Sacramento – California lawmakers approved the first U.S. sanctions against gasoline prices on Monday, voting to give regulators the power to punish oil companies for profiting from the kind of price hikes that plagued the nation’s most famous last summer.
Democrats, who have worked to control the state Congress, will quickly pass the bill on Monday, just a week after the bill was introduced. It’s usually a controversial process, especially one opposed by the powerful oil industry, which has invested millions of dollars in delaying it.
The price of gasoline in the state of California is the most expensive in the country and one of the reasons is that oil companies are required to provide a special blend of gasoline that is less harmful to the environment.
High gasoline prices continue to affect many people. Of these, other products, including food, are now spending more, but what can we do to make our money go further?
Also, the prices in 2022 are not justified, state regulations explain.
Gov. Gavin Newsom, a Democrat, used his political power to carry out the initiative, which grew out of a special legislative session call last October to pass a new tax on oil company profits, after the average price of gasoline in the entity reached a record $1.70 per liter ($6.44 per gallon), according to American Automobile Association (AAA, for its English acronym).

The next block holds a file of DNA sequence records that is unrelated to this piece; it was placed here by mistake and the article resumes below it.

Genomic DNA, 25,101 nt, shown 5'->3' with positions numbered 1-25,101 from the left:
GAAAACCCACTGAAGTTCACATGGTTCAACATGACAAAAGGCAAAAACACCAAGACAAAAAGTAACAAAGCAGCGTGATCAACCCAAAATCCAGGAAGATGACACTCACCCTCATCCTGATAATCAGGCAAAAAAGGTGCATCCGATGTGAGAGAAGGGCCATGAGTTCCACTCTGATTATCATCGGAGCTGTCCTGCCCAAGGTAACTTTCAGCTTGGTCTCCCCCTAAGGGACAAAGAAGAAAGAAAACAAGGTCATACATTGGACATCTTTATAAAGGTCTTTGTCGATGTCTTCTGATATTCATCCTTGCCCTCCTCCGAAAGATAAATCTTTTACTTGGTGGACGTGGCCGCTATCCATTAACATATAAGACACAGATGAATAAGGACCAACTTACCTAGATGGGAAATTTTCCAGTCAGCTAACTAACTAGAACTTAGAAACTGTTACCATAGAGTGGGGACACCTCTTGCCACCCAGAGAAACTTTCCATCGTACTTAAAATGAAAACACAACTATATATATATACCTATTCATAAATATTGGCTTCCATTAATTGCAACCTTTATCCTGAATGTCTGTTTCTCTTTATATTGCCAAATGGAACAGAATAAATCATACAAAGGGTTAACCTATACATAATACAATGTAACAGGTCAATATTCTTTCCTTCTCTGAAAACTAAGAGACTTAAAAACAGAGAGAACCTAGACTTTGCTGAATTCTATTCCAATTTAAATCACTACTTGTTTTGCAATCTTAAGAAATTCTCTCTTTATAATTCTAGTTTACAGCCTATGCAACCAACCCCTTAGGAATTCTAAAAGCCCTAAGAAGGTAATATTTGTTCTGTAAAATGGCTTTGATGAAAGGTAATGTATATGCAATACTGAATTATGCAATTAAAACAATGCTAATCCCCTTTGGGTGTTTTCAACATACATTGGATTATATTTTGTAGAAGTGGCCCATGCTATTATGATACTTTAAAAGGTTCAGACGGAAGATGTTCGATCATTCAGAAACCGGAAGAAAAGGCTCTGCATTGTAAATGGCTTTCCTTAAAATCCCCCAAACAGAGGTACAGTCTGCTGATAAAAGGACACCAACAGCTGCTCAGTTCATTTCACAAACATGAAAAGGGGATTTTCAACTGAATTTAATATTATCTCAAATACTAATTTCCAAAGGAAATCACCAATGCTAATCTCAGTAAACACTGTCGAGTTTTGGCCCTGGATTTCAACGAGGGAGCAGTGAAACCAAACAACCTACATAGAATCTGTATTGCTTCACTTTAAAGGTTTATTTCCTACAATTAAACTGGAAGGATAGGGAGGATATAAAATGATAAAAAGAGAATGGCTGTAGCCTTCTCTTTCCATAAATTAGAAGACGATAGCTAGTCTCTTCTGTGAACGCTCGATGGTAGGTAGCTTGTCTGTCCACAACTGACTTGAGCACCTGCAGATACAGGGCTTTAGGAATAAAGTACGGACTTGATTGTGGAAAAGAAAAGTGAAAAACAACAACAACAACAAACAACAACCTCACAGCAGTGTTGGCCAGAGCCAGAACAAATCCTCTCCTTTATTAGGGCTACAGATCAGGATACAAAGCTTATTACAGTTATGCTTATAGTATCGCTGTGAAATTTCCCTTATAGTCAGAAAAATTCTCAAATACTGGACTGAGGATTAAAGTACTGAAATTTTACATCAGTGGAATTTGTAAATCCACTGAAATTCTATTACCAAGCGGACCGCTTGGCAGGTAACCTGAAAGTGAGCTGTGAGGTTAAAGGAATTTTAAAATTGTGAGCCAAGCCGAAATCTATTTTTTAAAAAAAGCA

Going against the oil industry has been a top political priority for Newsom, who is widely considered a potential future presidential candidate.
“When you get into the big oil companies, they tend to take you down … that’s exactly what they’ve done to consumers for years and years,” Newsom told reporters after the vote. “Meeting courage, conviction, and patience in Big Oil.”
Newsom is expected to sign the bill into law on Tuesday.
Legislative leaders rejected his initial appeal because they feared the new tax would discourage supply and lead to higher prices.
The owner of a gas station in Amherst, Massachusetts is so fed up with the increased prices that he has stopped selling gasoline.
Instead, Newsom and lawmakers agreed to let the California Energy Commission waive any potential sanctions on oil companies for price gouging.
The distinction made between experts, economists and investigators may require the submission of information and reports to the police and will have the power to report violations of the courts of prosecution.
The CEC will establish a penalty structure that can prevent oil companies from setting excessive prices and will eventually face civil charges against those who exceed the legal margin.
But they are pushing the initiative not with a possible sanction, but with an immense amount of new information that would force oil companies to declare to state regulators how they determine their prices.